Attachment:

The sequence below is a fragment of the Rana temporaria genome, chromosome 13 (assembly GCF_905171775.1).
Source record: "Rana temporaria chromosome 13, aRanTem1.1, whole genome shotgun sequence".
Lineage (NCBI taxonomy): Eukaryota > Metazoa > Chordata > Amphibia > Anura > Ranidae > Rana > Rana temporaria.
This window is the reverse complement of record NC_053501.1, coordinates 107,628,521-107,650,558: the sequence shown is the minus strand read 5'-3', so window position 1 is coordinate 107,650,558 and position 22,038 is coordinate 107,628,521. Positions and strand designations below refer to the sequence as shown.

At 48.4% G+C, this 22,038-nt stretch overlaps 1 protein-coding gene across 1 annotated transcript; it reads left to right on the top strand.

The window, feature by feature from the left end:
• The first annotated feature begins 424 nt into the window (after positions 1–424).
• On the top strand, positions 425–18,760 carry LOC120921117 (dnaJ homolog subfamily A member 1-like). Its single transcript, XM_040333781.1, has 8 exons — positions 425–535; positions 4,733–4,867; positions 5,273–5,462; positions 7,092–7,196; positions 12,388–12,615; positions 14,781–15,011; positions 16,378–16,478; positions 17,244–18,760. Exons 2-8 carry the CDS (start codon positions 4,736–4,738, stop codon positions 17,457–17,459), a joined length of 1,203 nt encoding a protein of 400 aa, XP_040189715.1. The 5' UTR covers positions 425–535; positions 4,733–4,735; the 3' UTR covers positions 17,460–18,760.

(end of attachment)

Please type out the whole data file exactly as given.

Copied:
The sequence below is a fragment of the Rana temporaria genome, chromosome 13 (assembly GCF_905171775.1).
Source record: "Rana temporaria chromosome 13, aRanTem1.1, whole genome shotgun sequence".
Lineage (NCBI taxonomy): Eukaryota > Metazoa > Chordata > Amphibia > Anura > Ranidae > Rana > Rana temporaria.
This window is the reverse complement of record NC_053501.1, coordinates 107,628,521-107,650,558: the sequence shown is the minus strand read 5'-3', so window position 1 is coordinate 107,650,558 and position 22,038 is coordinate 107,628,521. Positions and strand designations below refer to the sequence as shown.

At 48.4% G+C, this 22,038-nt stretch overlaps 1 protein-coding gene across 1 annotated transcript; it reads left to right on the top strand.

The window, feature by feature from the left end:
• The first annotated feature begins 424 nt into the window (after positions 1–424).
• On the top strand, positions 425–18,760 carry LOC120921117 (dnaJ homolog subfamily A member 1-like). Its single transcript, XM_040333781.1, has 8 exons — positions 425–535; positions 4,733–4,867; positions 5,273–5,462; positions 7,092–7,196; positions 12,388–12,615; positions 14,781–15,011; positions 16,378–16,478; positions 17,244–18,760. Exons 2-8 carry the CDS (start codon positions 4,736–4,738, stop codon positions 17,457–17,459), a joined length of 1,203 nt encoding a protein of 400 aa, XP_040189715.1. The 5' UTR covers positions 425–535; positions 4,733–4,735; the 3' UTR covers positions 17,460–18,760.